There’s more startup trading in the food delivery industry: Spain’s Glovo is expanding its reach into the planned grocery buying space. The on-demand platform operates dark-store networks and focuses on urban convenience shopping. It announced the acquisitions of Lola Market, Madrid, and Mercadao, Portugal.
The terms of these acquisitions have not been disclosed.
According to Crunchbase, 2015’s Lola Market raised approximately EUR3M. The amount that Portugal’s Mercadao, which was established in 2018, has raised during its short run is not known.
On-demand Spanish delivery platforms are facing difficulties in Spain where the government applied labor reforms aimed at gig economy delivery workers.
Glovo responded to this by making it mandatory for riders to be self-employed. It employs only about a fifth of its passengers. The scene is set for legal problems in the country.
Legislators at the European Union are also looking for ways to make platform workers more productive. This could include pan-EU legislation with wider implications for regional business models like Glovo.
The ongoing regulatory issues surrounding employment classification and algorithmic managing workers in gig economies might provide some context to Glovo’s growing interest in grocery shopping in Europe. Glovo has built a network dark shops in order to support what it calls Q-commerce (aka fast urban convenience shopping).
It also announced its recent international expansion in Africa. There, it said that it would be doubling down on investment for the next twelve months.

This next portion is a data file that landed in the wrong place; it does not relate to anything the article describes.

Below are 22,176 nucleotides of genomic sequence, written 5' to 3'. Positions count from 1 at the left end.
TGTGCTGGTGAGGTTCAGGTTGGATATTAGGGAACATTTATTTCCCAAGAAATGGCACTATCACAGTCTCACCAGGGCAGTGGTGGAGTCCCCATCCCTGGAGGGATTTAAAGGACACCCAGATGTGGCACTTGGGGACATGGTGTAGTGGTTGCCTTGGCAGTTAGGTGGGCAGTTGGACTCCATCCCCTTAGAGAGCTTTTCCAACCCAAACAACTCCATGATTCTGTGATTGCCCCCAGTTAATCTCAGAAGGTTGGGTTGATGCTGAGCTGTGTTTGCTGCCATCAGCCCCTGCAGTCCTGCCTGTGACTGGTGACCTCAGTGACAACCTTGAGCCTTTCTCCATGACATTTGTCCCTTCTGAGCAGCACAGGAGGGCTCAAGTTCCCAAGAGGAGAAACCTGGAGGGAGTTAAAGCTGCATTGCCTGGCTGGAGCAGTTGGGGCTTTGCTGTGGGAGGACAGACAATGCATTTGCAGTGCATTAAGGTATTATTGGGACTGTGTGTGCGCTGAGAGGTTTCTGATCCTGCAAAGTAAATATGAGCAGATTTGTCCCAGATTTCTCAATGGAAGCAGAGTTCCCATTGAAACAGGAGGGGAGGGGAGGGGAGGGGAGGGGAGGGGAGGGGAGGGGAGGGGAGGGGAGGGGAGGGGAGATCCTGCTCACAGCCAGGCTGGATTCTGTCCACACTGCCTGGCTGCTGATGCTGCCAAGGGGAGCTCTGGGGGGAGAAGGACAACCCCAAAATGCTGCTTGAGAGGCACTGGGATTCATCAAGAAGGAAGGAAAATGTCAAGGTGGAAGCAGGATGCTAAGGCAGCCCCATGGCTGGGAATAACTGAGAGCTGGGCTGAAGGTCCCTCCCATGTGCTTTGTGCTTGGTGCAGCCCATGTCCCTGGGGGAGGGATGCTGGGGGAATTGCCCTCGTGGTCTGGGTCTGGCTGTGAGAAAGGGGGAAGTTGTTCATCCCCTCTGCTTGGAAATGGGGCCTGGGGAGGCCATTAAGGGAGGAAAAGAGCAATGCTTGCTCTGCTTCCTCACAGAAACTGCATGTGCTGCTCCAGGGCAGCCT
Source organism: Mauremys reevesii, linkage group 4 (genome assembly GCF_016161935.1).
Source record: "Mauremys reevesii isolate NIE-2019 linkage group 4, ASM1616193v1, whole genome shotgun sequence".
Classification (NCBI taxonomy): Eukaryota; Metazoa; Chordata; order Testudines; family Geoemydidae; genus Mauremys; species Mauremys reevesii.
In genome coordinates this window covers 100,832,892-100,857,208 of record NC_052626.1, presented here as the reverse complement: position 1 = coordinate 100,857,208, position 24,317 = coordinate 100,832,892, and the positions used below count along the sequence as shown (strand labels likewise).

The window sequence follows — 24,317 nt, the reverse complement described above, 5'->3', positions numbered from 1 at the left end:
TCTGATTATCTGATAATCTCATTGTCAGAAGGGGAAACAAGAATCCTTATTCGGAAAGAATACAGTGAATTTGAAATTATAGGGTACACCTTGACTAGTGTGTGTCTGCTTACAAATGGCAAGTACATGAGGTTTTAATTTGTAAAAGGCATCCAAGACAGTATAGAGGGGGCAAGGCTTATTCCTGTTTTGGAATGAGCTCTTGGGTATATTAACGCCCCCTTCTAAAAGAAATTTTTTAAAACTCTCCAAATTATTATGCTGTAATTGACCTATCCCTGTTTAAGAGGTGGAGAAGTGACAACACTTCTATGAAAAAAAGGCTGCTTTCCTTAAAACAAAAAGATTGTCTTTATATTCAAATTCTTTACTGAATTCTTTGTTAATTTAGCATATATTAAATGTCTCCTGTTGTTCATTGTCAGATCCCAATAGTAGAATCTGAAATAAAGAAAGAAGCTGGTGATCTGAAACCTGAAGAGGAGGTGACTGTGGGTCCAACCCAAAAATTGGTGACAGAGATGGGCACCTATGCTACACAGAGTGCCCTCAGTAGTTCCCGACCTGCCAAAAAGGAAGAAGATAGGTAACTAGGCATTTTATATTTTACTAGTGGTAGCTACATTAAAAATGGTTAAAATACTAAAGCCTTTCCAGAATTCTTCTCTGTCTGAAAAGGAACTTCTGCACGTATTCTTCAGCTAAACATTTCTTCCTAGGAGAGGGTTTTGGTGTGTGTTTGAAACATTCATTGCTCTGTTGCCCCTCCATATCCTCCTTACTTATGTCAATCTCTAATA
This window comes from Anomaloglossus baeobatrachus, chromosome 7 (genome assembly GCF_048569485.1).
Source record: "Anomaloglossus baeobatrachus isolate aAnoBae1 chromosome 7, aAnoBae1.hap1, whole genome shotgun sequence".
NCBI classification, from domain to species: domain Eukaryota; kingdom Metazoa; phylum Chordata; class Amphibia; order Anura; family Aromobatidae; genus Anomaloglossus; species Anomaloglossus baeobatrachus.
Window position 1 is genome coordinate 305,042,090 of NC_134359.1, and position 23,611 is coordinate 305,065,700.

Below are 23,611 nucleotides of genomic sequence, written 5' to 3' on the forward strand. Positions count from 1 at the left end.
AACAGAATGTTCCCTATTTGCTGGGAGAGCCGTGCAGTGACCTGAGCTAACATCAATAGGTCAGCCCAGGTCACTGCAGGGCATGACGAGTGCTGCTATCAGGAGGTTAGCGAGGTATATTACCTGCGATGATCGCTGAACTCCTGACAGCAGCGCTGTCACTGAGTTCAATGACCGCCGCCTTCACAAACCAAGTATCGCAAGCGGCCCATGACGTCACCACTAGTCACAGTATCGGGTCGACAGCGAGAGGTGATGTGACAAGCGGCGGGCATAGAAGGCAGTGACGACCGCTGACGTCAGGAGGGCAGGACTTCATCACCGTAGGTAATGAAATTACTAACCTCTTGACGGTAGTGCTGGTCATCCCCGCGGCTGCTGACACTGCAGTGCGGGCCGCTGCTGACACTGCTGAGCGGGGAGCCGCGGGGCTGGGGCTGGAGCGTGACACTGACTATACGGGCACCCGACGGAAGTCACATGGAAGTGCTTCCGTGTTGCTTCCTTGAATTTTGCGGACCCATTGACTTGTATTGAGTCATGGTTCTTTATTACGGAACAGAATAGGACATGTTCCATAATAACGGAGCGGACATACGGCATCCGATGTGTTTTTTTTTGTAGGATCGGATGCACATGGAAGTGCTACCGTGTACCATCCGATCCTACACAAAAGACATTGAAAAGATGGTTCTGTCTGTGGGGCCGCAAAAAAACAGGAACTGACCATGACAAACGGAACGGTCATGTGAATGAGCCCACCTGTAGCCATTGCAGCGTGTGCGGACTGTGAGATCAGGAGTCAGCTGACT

Consolidation is also a challenge because it requires achieving profitability in order to deliver food on demand.
Glovo’s expansion of its reach to shoppers by adding new players to the grocery and retail outlets picking up delivery space allows it to nudge them to spend more. It can also cross-sell customers on planned purchases, such as the weekly grocery shopping. Glovo can also sell what it calls “emergency necessities” and “fast and convenient” because it has a smaller inventory in its dark city centers.
Glovo says that both Lola Market’s and Mercadao brands will remain intact. They will also operate separately, according to Glovo. Mercadao CEO Goncalo Saares da Costa will lead them.
The acquisitions will strengthen its position in Europe’s “key markets”. It then suggests that it will expand its market reach by adding grocery picking and delivery, including in Poland and Italy.
It also stated that its Q-Commerce Division is on track to achieve a gross transaction value (GTV), of over EUR300M annually this year. The company added that they expect that figure to triple by 2022 and that the run rate will exceed EUR1BN.
Oscar Pierre, co-founder and CEO of Glovo said in a statement that the company’s latest acquisitions had given him hope. “We see tremendous potential in on-demand grocery marketplace. Both companies are strong local competitors in their respective markets. This will further strengthen our Q-Commerce offering.
We can strengthen our partnerships with retailers and offer big-basket purchase options to our customers and provide a complete service. “With Lola Market, Mercadao and Mercadao joining us, we are able to build stronger relationships with them and make it easier for them. We are pleased to announce that we have acquired Lola Market and Mercadao. This allows us to now cover the major purchasing concerns for grocery customers. Glovo is now an all-in-one shop for electronic groceries.
Publiated at Tue 14 Sep 2021, 10:09:04 +0000